Same concept with not only an antihero but all of your characters; the more they face life in the imperfect way each of us does, the more reality you breathe into them, and the more the reader is willing to invest in them.
“Nothing is better than the antihero, but you must follow one, unconditional rule: you cannot have him or her commit any unforgivable action.”
There are quite a few actions you can attribute to your antihero (uh, serial killer?)—yet if you attempt to make a child molester or an abusive, misogynistic pornographer the hero of your book, you are likely going to fail. There are some things that, culturally, we cannot (nor, in most if not all cases, should not) accept in any shape or form. Beyond those handful of examples, however, there are myriad options to make your antihero everything from an alcoholic who falls off the wagon (tame) to a mafioso kingpin who kills without conscience (extreme, but clearly doable).
So let your pen cover the page with fascinating studies in humanity and your characters will thank you for it again and again.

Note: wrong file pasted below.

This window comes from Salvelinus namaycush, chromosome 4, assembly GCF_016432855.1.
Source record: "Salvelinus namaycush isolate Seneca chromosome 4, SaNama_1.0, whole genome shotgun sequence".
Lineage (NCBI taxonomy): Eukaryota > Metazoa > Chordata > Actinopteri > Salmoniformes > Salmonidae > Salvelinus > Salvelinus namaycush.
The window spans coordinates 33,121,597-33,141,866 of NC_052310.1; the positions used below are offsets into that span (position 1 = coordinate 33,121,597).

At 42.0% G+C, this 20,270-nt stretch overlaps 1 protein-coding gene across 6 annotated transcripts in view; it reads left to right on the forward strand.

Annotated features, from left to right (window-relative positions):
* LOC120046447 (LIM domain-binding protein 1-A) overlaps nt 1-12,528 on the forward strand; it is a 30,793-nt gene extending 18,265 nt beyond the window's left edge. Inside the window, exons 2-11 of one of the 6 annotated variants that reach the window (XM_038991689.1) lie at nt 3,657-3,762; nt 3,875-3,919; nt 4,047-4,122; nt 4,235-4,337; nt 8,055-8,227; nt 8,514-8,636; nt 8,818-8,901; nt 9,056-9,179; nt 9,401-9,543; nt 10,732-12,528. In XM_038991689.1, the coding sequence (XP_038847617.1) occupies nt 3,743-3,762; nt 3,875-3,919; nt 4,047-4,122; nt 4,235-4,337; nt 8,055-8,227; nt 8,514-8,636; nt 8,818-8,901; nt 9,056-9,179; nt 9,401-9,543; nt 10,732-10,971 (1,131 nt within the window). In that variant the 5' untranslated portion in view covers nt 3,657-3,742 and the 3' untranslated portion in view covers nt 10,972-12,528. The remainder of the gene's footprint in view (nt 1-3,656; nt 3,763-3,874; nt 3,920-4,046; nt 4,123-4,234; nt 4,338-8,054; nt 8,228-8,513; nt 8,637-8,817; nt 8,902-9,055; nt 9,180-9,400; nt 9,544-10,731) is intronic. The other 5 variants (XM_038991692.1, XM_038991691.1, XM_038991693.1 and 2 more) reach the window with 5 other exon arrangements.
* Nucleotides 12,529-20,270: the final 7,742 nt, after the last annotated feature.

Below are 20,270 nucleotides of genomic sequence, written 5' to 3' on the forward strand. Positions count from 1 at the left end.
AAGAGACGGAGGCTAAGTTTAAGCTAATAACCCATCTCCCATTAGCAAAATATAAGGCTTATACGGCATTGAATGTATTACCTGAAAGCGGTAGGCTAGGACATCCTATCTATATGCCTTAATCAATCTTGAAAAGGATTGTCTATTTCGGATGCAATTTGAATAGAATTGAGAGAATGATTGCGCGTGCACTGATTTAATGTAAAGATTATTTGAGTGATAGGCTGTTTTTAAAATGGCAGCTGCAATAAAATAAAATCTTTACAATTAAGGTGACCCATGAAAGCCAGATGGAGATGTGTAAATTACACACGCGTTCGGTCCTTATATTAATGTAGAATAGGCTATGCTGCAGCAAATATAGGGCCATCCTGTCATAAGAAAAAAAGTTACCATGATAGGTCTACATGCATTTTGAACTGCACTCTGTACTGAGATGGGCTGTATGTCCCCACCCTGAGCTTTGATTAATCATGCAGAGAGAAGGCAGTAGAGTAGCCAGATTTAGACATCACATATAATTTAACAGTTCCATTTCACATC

And so will your readers.
The blank page is dead…long live the blank page.
Author known to use spontaneous satire, sarcasm, and unannounced injections of pith or witticisms which may not be suitable for humorless or otherwise jest-challenged individuals. (Witticisms not guaranteed to be witty, funny, comical, hilarious, clever, scintillating, whimsical, wise, endearing, keen, savvy, sagacious, penetrating, fanciful, or otherwise enjoyable. The Surgeon General has determined through laboratory testing that sarcasm can be dangerous, even in small amounts, and should not be ingested by those who are serious, somber, pensive, weighty, funereal, unsmiling, poker-faced, sober, or pregnant.) For those who enjoy and/or revel in the utterance of profanity, the author reserves the right to substitute “fish” for “fuck” without fear of repercussion, mental reservation, or purpose of evasion.